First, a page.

may be a free span of pipe that is not in contact with the seabed. This is a potentially

    dangerous situation that could lead to pipeline failure. In general, the Coastal

    Construction Manual recommends a simple relationship between maximum scour

    depth and pipeline diameter for situations where the current velocity exceeds the

    critical velocity for bed erosion. This relationship is given as:

    Sm = 0.7 D (8.3)

    where Sm is the maximum scour depth in metre and D is the pipeline diameter in


    8.6.5 Wave impact

    The most likely locations where wave forces or scour may be come problematic are at

    the locations where the pipeline emerges from the estuary onto dry land or in the

    intertidal zone. In these locations and under certain circumstances, the wave heights

    could become a significant fraction of the water depth and either break or generate

    significant impact forces on the pipeline. For the case of wave impact, the force

    exerted on the structure can be expressed as:

  • Southern Pipeline: Physical Process Assessments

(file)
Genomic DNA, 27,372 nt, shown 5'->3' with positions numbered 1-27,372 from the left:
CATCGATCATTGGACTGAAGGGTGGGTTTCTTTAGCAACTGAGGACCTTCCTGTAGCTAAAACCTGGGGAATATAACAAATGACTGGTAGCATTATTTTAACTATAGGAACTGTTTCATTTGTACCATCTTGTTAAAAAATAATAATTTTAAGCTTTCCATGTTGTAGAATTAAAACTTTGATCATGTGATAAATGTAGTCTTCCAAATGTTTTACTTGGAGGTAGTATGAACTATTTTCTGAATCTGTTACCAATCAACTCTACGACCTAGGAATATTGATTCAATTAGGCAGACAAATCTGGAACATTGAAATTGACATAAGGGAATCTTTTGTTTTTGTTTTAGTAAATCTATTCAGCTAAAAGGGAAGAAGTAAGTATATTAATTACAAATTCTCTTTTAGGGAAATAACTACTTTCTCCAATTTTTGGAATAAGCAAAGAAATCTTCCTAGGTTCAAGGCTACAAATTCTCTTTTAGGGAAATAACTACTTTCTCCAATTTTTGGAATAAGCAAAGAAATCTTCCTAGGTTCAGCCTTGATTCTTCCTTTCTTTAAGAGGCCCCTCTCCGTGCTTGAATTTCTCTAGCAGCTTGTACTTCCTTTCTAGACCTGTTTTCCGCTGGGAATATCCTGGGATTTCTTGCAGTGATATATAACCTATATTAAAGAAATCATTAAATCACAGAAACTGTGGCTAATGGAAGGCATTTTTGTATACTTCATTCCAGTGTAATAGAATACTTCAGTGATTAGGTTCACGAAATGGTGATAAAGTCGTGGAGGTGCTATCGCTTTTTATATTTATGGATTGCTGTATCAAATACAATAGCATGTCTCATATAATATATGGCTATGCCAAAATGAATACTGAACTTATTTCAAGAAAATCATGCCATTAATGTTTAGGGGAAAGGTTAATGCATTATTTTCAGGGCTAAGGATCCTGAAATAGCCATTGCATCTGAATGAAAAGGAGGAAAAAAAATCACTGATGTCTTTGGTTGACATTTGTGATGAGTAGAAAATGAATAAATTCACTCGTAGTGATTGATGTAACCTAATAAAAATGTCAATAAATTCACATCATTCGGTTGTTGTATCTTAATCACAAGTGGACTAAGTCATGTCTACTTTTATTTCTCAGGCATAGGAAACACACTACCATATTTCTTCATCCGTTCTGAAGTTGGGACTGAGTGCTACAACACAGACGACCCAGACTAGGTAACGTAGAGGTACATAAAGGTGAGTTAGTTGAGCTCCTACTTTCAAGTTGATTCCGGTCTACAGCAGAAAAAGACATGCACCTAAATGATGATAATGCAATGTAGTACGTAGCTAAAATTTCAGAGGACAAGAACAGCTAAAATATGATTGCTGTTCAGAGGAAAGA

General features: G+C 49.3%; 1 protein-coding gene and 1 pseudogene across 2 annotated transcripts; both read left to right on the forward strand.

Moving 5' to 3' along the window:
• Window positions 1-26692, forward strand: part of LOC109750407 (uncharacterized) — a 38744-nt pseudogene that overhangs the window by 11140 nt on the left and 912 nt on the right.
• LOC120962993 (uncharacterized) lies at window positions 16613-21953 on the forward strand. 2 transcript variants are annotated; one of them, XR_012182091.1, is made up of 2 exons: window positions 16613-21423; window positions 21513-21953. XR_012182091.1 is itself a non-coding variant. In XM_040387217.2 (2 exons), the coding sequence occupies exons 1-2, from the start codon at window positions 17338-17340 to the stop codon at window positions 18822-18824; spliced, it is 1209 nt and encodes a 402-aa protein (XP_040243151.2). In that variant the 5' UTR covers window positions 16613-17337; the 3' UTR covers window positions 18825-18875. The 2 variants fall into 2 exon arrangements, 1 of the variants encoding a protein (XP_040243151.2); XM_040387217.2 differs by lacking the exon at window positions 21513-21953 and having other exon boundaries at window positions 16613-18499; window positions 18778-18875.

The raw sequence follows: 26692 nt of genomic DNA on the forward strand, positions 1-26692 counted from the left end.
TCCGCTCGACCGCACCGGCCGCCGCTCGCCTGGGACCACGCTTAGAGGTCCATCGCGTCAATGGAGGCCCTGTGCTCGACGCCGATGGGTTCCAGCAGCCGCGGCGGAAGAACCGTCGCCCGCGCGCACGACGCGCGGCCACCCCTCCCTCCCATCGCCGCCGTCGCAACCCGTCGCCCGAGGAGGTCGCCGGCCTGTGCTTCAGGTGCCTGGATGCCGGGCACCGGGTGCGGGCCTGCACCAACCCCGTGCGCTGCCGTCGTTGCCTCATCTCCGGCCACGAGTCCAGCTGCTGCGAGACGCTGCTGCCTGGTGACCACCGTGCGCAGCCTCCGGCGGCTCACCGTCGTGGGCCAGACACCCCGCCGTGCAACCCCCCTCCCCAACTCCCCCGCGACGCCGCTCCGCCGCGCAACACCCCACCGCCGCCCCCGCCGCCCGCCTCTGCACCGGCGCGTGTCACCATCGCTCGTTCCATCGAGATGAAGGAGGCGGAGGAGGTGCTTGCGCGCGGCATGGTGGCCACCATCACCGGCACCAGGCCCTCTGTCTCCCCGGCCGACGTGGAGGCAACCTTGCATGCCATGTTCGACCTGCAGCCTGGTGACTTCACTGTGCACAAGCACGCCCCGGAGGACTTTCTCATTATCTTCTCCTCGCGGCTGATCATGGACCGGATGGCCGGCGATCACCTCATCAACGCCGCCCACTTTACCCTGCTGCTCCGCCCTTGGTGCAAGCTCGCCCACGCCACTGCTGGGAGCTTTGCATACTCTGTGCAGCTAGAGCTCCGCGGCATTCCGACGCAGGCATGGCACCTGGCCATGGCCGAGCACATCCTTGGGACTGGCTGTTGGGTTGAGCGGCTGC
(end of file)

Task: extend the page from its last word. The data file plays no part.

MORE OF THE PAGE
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    FU = CU Az w (w2/2g) (8.4)


    CU = laboratory derived slamming coefficient

    Az = projected area of solid body in the horizontal plane

    w = vertical component of flow velocity at the level of the object

    w = specific weight of water

    g = gravitational acceleration

    The Coastal Construction Manual cites values of CU acting on horizontally mounted

    cylinders (i.e. a pipeline) to be in the range of 4.1 to 6.4. Under the range of conditions

    expected at the site (wave height = 0.2 m, period = 2 sec) vertical velocities could

    range up to 0.45 m/s. Assuming a CU of 5 and the quantities listed above, the force

    acting on the pipeline would be approximately 622 N per meter of pipe length.

    Additional scour protection and reinforcement might be considered for the section of

    the pipe that might fall in these conditions.

    8.6.6 Free spans

    Due to differential bed erosion or bathymetric highs and lows, the pipeline may end up

    with sections that are not directly supported by the seafloor in a free span. Free spans

    can be problematic for two reasons. First, the pipeline must be analyzed for the

    additional stresses that include the bending moment and tensile forces that will be